Eisenstein’s relevance today as a Soviet artist is not limited to being one of the founding fathers of the European avantgarde. His understanding of cultural diversity is especially timely in today’s world. The global tendency to homogenize culture not only undermines cultural elements that are unexpected and unusual – it creates fertile soil for xenophobia, nationalism and war. In contradistinction, Eisenstein’s approach to world culture sets an example of a respectful understanding of different cultures and their potential to inspire one another. In Eisenstein’s universe we encounter great minds from Europe, North and South America, and Asia. His artistic vision was related to, for example, the work of the star of the Peking Opera, Mei Lan Fang, Irish writer James Joyce, Mexican painter Jose Orozco, and Afro-American actor Paul Robeson. Eisenstein was not only one of the pioneers who promoted cinema to the level of art. He was also an artist and a scholar. He, who was famous as an avantgarde artist, looked for guidance in the great classical traditions. He studied ancient tragedy and architecture, medieval theater and the painting of the Renaissance, poetry and prose of Romanticism and Symbolism. He was inspired by El Greco and Callot, Bach and Goethe, Pushkin and Mussorgsky, Daumier and Zola. The fact that Eisenstein was called the “Leonardo da Vinci of cinema” addressed not only the great diversity of his talents – film director and artist, scholar and teacher, writer and choreographer. It also related to the elaborate sense of harmony in his films.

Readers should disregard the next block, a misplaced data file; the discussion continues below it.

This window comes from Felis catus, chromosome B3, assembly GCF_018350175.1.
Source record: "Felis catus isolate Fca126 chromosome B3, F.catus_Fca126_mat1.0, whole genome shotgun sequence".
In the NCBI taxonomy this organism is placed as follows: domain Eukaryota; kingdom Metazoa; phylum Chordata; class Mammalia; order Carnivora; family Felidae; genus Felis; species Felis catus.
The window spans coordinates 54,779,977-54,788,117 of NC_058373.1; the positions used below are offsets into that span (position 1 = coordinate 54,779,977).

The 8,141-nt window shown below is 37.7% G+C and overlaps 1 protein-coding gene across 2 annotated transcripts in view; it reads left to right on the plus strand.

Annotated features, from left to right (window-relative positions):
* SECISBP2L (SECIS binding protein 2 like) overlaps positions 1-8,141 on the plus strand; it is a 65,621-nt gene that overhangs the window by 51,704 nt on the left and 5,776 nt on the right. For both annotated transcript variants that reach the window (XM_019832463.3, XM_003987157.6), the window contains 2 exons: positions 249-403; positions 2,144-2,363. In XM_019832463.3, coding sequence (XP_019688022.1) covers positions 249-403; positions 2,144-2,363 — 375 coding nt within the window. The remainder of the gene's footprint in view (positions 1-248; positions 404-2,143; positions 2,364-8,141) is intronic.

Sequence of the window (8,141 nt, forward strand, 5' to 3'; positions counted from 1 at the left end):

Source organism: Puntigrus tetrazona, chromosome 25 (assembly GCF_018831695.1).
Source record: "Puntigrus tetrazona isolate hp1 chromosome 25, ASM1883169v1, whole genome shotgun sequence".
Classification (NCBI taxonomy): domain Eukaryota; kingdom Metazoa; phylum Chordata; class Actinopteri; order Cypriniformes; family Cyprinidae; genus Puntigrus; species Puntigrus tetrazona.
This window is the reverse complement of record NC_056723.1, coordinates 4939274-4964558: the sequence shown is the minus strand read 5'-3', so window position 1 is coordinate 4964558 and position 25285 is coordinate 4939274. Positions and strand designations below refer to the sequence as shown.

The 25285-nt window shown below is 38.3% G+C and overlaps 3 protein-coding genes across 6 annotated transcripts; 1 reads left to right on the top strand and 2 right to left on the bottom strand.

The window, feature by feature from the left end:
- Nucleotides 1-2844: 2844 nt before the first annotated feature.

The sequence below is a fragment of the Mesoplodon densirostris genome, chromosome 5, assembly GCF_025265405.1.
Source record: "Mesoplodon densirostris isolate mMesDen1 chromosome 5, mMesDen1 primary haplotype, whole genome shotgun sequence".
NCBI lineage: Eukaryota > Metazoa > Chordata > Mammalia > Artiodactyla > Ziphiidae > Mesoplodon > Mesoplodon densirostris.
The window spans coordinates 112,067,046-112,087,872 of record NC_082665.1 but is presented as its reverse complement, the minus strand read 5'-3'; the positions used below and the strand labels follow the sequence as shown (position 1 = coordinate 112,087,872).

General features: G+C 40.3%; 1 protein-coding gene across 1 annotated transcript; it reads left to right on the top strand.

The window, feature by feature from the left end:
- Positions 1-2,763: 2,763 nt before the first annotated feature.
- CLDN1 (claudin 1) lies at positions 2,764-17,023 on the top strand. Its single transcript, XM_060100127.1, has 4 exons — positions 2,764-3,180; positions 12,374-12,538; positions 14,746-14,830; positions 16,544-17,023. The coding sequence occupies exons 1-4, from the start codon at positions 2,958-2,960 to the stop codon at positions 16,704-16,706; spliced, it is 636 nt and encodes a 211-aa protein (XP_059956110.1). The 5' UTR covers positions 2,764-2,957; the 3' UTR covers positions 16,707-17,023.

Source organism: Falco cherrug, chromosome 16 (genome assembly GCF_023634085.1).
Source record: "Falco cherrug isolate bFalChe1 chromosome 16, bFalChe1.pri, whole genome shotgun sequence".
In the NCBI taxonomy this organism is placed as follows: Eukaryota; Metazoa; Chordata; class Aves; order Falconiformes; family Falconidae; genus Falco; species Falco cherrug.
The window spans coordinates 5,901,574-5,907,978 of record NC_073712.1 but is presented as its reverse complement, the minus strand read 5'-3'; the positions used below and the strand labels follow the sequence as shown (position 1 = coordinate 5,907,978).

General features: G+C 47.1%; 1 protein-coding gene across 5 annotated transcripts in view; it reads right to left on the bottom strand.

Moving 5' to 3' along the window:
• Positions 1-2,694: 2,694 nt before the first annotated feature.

Many are unaware that Soviet aesthetics of that time – Eisenstein’s films, Alexander Rodchenko’s photographs, or the art of El Lissitzky and other constructivists – still influence the media all over the world today. Image compositions in Hollywood films, YouTube and advertising clips, among others, are based on cinematic elements which Eisenstein invented – and, of course, his montage technique. The development and visualization of social visons beyond borders is still one of the central challenges to art today. The beginning 20th century, too, was an era in search of a utopia.

It is this atmosphere of beginnings and new horizons that we want to create access to.

This is the famous quote from Sergei Eisenstein‘s 1925 silent film „Battleship Potemkin“: A sailor convinces the boat‘s crew not to shoot their own crew members, whom the captain wants to have shot as an act of intimidation.
The film is an appeal against violence and for humanity. In view of current events, the new relevance of Battleship Potemkin is deeply concerning. Sergei Eisenstein represents a Russian tradition that began with Pushkin: To strengthen civil society through art.

With our research project we wish to contribute to this process on an international level.


The project Kollisionen is a cooperation of the Film University Babelsberg KONRAD WOLF Potsdam with the University of Applied Sciences Potsdam and and is funded by the European Regional Development Fund (ERDF) within the framework of the StaF funding program.